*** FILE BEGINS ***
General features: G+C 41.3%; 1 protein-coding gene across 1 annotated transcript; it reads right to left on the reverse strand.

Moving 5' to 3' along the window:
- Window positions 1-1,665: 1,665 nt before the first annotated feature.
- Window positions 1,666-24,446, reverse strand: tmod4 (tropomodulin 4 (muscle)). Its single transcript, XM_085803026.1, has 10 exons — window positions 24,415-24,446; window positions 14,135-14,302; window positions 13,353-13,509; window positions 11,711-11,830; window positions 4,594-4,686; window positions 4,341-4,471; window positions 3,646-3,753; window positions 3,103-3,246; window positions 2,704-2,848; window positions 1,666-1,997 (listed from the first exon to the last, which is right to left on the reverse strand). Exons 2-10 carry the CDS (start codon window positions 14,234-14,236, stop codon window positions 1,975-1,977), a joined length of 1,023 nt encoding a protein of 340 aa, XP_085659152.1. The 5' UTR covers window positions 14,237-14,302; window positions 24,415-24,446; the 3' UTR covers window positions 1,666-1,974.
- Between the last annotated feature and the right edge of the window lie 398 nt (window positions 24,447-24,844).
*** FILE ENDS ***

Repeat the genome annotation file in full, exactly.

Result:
General features: G+C 41.3%; 1 protein-coding gene across 1 annotated transcript; it reads right to left on the reverse strand.

Moving 5' to 3' along the window:
- Window positions 1-1,665: 1,665 nt before the first annotated feature.
- Window positions 1,666-24,446, reverse strand: tmod4 (tropomodulin 4 (muscle)). Its single transcript, XM_085803026.1, has 10 exons — window positions 24,415-24,446; window positions 14,135-14,302; window positions 13,353-13,509; window positions 11,711-11,830; window positions 4,594-4,686; window positions 4,341-4,471; window positions 3,646-3,753; window positions 3,103-3,246; window positions 2,704-2,848; window positions 1,666-1,997 (listed from the first exon to the last, which is right to left on the reverse strand). Exons 2-10 carry the CDS (start codon window positions 14,234-14,236, stop codon window positions 1,975-1,977), a joined length of 1,023 nt encoding a protein of 340 aa, XP_085659152.1. The 5' UTR covers window positions 14,237-14,302; window positions 24,415-24,446; the 3' UTR covers window positions 1,666-1,974.
- Between the last annotated feature and the right edge of the window lie 398 nt (window positions 24,447-24,844).